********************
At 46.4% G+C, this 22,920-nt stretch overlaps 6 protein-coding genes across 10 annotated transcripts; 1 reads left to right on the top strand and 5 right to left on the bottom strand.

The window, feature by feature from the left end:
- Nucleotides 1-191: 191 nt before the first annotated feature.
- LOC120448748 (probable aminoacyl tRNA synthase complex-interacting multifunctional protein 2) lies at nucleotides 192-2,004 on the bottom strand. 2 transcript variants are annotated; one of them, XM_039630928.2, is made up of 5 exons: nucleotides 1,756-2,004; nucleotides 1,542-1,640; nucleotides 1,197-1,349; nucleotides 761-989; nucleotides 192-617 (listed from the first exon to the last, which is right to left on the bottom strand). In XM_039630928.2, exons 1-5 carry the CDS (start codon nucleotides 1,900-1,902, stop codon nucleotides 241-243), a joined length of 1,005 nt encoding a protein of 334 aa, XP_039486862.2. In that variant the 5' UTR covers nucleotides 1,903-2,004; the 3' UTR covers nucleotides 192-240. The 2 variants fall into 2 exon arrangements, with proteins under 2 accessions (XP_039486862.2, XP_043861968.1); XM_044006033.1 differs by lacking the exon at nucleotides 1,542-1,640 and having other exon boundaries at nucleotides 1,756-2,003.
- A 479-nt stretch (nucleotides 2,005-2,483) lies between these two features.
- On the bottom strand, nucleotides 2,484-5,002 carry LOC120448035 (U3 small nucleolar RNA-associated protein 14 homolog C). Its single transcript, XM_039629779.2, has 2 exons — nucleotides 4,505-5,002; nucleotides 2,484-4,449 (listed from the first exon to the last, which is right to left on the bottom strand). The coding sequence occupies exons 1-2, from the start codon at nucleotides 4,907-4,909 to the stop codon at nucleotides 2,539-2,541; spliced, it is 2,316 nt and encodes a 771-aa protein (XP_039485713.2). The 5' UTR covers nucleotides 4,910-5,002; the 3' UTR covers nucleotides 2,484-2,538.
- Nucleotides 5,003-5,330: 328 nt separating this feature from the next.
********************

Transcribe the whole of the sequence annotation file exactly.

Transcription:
At 46.4% G+C, this 22,920-nt stretch overlaps 6 protein-coding genes across 10 annotated transcripts; 1 reads left to right on the top strand and 5 right to left on the bottom strand.

The window, feature by feature from the left end:
- Nucleotides 1-191: 191 nt before the first annotated feature.
- LOC120448748 (probable aminoacyl tRNA synthase complex-interacting multifunctional protein 2) lies at nucleotides 192-2,004 on the bottom strand. 2 transcript variants are annotated; one of them, XM_039630928.2, is made up of 5 exons: nucleotides 1,756-2,004; nucleotides 1,542-1,640; nucleotides 1,197-1,349; nucleotides 761-989; nucleotides 192-617 (listed from the first exon to the last, which is right to left on the bottom strand). In XM_039630928.2, exons 1-5 carry the CDS (start codon nucleotides 1,900-1,902, stop codon nucleotides 241-243), a joined length of 1,005 nt encoding a protein of 334 aa, XP_039486862.2. In that variant the 5' UTR covers nucleotides 1,903-2,004; the 3' UTR covers nucleotides 192-240. The 2 variants fall into 2 exon arrangements, with proteins under 2 accessions (XP_039486862.2, XP_043861968.1); XM_044006033.1 differs by lacking the exon at nucleotides 1,542-1,640 and having other exon boundaries at nucleotides 1,756-2,003.
- A 479-nt stretch (nucleotides 2,005-2,483) lies between these two features.
- On the bottom strand, nucleotides 2,484-5,002 carry LOC120448035 (U3 small nucleolar RNA-associated protein 14 homolog C). Its single transcript, XM_039629779.2, has 2 exons — nucleotides 4,505-5,002; nucleotides 2,484-4,449 (listed from the first exon to the last, which is right to left on the bottom strand). The coding sequence occupies exons 1-2, from the start codon at nucleotides 4,907-4,909 to the stop codon at nucleotides 2,539-2,541; spliced, it is 2,316 nt and encodes a 771-aa protein (XP_039485713.2). The 5' UTR covers nucleotides 4,910-5,002; the 3' UTR covers nucleotides 2,484-2,538.
- Nucleotides 5,003-5,330: 328 nt separating this feature from the next.